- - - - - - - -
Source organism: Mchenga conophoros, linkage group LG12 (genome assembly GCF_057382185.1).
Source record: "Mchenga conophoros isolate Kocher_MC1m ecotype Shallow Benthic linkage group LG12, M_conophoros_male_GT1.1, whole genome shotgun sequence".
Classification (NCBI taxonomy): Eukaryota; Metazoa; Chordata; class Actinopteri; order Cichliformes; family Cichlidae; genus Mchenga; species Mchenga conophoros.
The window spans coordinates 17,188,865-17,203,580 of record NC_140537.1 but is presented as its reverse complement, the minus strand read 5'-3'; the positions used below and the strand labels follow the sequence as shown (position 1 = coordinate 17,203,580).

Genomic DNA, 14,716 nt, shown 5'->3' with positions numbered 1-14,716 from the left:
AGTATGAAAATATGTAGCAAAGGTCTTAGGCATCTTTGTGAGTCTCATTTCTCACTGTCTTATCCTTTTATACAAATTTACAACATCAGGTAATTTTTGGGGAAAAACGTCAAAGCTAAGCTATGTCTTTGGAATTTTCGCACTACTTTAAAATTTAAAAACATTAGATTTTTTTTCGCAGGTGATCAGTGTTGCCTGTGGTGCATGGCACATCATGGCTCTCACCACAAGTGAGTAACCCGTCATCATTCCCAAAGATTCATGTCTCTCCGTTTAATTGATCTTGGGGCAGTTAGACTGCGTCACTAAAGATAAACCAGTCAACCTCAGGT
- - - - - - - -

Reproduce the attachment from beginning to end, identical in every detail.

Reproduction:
Source organism: Mchenga conophoros, linkage group LG12 (genome assembly GCF_057382185.1).
Source record: "Mchenga conophoros isolate Kocher_MC1m ecotype Shallow Benthic linkage group LG12, M_conophoros_male_GT1.1, whole genome shotgun sequence".
Classification (NCBI taxonomy): Eukaryota; Metazoa; Chordata; class Actinopteri; order Cichliformes; family Cichlidae; genus Mchenga; species Mchenga conophoros.
The window spans coordinates 17,188,865-17,203,580 of record NC_140537.1 but is presented as its reverse complement, the minus strand read 5'-3'; the positions used below and the strand labels follow the sequence as shown (position 1 = coordinate 17,203,580).

Genomic DNA, 14,716 nt, shown 5'->3' with positions numbered 1-14,716 from the left:
AGTATGAAAATATGTAGCAAAGGTCTTAGGCATCTTTGTGAGTCTCATTTCTCACTGTCTTATCCTTTTATACAAATTTACAACATCAGGTAATTTTTGGGGAAAAACGTCAAAGCTAAGCTATGTCTTTGGAATTTTCGCACTACTTTAAAATTTAAAAACATTAGATTTTTTTTCGCAGGTGATCAGTGTTGCCTGTGGTGCATGGCACATCATGGCTCTCACCACAAGTGAGTAACCCGTCATCATTCCCAAAGATTCATGTCTCTCCGTTTAATTGATCTTGGGGCAGTTAGACTGCGTCACTAAAGATAAACCAGTCAACCTCAGGT